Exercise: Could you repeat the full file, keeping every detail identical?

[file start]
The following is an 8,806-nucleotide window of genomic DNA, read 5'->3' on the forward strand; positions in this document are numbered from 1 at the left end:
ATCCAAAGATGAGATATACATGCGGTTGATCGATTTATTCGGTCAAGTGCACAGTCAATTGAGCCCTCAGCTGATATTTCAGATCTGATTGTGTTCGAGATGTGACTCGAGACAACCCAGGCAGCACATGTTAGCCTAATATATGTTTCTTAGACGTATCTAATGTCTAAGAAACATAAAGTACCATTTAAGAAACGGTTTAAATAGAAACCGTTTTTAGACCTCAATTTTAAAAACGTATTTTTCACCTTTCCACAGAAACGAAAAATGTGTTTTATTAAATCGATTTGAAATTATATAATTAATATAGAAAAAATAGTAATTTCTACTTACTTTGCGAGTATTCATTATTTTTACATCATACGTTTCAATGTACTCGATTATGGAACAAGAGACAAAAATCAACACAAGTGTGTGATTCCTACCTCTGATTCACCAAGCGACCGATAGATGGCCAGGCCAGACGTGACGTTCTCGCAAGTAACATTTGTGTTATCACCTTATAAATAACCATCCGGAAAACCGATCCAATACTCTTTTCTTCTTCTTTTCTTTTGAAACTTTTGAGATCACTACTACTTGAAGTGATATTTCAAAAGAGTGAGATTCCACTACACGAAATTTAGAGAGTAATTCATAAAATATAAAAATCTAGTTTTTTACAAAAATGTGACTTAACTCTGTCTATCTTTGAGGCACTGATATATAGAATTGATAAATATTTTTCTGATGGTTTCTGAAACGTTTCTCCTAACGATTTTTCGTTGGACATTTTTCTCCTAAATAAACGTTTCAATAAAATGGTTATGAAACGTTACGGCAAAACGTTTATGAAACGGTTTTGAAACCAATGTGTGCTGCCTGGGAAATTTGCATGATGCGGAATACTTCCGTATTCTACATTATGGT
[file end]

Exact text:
The following is an 8,806-nucleotide window of genomic DNA, read 5'->3' on the forward strand; positions in this document are numbered from 1 at the left end:
ATCCAAAGATGAGATATACATGCGGTTGATCGATTTATTCGGTCAAGTGCACAGTCAATTGAGCCCTCAGCTGATATTTCAGATCTGATTGTGTTCGAGATGTGACTCGAGACAACCCAGGCAGCACATGTTAGCCTAATATATGTTTCTTAGACGTATCTAATGTCTAAGAAACATAAAGTACCATTTAAGAAACGGTTTAAATAGAAACCGTTTTTAGACCTCAATTTTAAAAACGTATTTTTCACCTTTCCACAGAAACGAAAAATGTGTTTTATTAAATCGATTTGAAATTATATAATTAATATAGAAAAAATAGTAATTTCTACTTACTTTGCGAGTATTCATTATTTTTACATCATACGTTTCAATGTACTCGATTATGGAACAAGAGACAAAAATCAACACAAGTGTGTGATTCCTACCTCTGATTCACCAAGCGACCGATAGATGGCCAGGCCAGACGTGACGTTCTCGCAAGTAACATTTGTGTTATCACCTTATAAATAACCATCCGGAAAACCGATCCAATACTCTTTTCTTCTTCTTTTCTTTTGAAACTTTTGAGATCACTACTACTTGAAGTGATATTTCAAAAGAGTGAGATTCCACTACACGAAATTTAGAGAGTAATTCATAAAATATAAAAATCTAGTTTTTTACAAAAATGTGACTTAACTCTGTCTATCTTTGAGGCACTGATATATAGAATTGATAAATATTTTTCTGATGGTTTCTGAAACGTTTCTCCTAACGATTTTTCGTTGGACATTTTTCTCCTAAATAAACGTTTCAATAAAATGGTTATGAAACGTTACGGCAAAACGTTTATGAAACGGTTTTGAAACCAATGTGTGCTGCCTGGGAAATTTGCATGATGCGGAATACTTCCGTATTCTACATTATGGT